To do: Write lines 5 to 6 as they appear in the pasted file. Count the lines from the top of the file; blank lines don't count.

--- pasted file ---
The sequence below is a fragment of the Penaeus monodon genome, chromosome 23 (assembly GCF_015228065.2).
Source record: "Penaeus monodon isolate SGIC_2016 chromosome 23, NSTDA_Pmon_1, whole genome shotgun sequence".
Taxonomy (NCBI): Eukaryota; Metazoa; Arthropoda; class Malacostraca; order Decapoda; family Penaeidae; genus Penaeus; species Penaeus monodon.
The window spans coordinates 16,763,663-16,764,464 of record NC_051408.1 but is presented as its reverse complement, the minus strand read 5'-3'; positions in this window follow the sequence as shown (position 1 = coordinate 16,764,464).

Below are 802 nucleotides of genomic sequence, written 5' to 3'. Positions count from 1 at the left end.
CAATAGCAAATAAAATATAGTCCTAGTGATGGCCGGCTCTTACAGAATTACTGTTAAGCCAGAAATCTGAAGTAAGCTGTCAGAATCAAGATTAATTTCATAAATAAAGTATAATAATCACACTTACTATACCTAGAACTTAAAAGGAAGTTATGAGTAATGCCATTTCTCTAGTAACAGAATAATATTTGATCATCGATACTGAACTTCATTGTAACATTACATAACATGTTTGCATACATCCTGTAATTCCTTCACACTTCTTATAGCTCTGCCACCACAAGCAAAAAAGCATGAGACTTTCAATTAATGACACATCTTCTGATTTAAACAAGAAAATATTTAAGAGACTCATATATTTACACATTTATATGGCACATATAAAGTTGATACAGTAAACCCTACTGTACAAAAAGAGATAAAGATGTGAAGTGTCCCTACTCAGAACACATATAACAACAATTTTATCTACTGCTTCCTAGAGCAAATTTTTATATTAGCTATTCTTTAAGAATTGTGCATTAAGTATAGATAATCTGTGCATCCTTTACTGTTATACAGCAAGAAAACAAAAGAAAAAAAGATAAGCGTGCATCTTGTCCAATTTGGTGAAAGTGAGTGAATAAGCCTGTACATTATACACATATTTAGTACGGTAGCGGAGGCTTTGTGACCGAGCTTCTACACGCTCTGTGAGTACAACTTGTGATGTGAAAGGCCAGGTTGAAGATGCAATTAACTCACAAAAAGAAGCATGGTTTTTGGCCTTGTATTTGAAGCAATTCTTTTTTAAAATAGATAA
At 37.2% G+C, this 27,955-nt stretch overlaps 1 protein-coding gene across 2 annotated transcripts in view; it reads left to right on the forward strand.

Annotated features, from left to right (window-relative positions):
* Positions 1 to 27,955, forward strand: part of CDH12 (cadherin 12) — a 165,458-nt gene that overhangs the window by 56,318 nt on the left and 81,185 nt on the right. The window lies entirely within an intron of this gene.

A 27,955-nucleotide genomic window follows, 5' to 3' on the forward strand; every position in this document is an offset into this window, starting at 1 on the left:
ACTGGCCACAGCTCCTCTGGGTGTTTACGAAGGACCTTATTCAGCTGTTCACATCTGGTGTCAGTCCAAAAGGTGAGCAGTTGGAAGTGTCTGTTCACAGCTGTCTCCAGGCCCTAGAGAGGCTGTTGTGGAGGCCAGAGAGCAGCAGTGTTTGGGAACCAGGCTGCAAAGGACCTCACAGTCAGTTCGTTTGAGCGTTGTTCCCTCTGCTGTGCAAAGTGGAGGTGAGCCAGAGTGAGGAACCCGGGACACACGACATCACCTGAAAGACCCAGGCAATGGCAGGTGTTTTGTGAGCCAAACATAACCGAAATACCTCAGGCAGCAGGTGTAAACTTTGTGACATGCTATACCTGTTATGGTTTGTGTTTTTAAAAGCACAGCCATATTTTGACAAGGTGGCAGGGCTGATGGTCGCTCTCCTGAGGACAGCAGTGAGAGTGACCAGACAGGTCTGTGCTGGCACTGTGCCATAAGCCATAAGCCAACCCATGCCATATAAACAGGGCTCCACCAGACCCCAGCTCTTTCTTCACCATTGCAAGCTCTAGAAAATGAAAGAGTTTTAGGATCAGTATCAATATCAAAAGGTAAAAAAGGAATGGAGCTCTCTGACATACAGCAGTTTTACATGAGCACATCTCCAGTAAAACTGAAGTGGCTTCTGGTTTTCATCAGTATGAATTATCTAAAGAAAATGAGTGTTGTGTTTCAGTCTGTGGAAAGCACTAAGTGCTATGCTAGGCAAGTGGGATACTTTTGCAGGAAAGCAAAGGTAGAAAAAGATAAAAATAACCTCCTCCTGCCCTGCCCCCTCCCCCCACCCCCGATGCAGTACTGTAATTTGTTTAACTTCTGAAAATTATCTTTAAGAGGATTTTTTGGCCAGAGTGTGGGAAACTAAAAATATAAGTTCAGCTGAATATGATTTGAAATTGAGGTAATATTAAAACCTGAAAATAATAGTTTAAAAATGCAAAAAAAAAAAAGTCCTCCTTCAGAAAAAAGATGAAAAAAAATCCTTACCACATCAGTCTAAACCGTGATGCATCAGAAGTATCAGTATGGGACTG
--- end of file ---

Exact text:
Below are 802 nucleotides of genomic sequence, written 5' to 3'. Positions count from 1 at the left end.
CAATAGCAAATAAAATATAGTCCTAGTGATGGCCGGCTCTTACAGAATTACTGTTAAGCCAGAAATCTGAAGTAAGCTGTCAGAATCAAGATTAATTTCATAAATAAAGTATAATAATCACACTTACTATACCTAGAACTTAAAAGGAAGTTATGAGTAATGCCATTTCTCTAGTAACAGAATAATATTTGATCATCGATACTGAACTTCATTGTAACATTACATAACATGTTTGCATACATCCTGTAATTCCTTCACACTTCTTATAGCTCTGCCACCACAAGCAAAAAAGCATGAGACTTTCAATTAATGACACATCTTCTGATTTAAACAAGAAAATATTTAAGAGACTCATATATTTACACATTTATATGGCACATATAAAGTTGATACAGTAAACCCTACTGTACAAAAAGAGATAAAGATGTGAAGTGTCCCTACTCAGAACACATATAACAACAATTTTATCTACTGCTTCCTAGAGCAAATTTTTATATTAGCTATTCTTTAAGAATTGTGCATTAAGTATAGATAATCTGTGCATCCTTTACTGTTATACAGCAAGAAAACAAAAGAAAAAAAGATAAGCGTGCATCTTGTCCAATTTGGTGAAAGTGAGTGAATAAGCCTGTACATTATACACATATTTAGTACGGTAGCGGAGGCTTTGTGACCGAGCTTCTACACGCTCTGTGAGTACAACTTGTGATGTGAAAGGCCAGGTTGAAGATGCAATTAACTCACAAAAAGAAGCATGGTTTTTGGCCTTGTATTTGAAGCAATTCTTTTTTAAAATAGATAA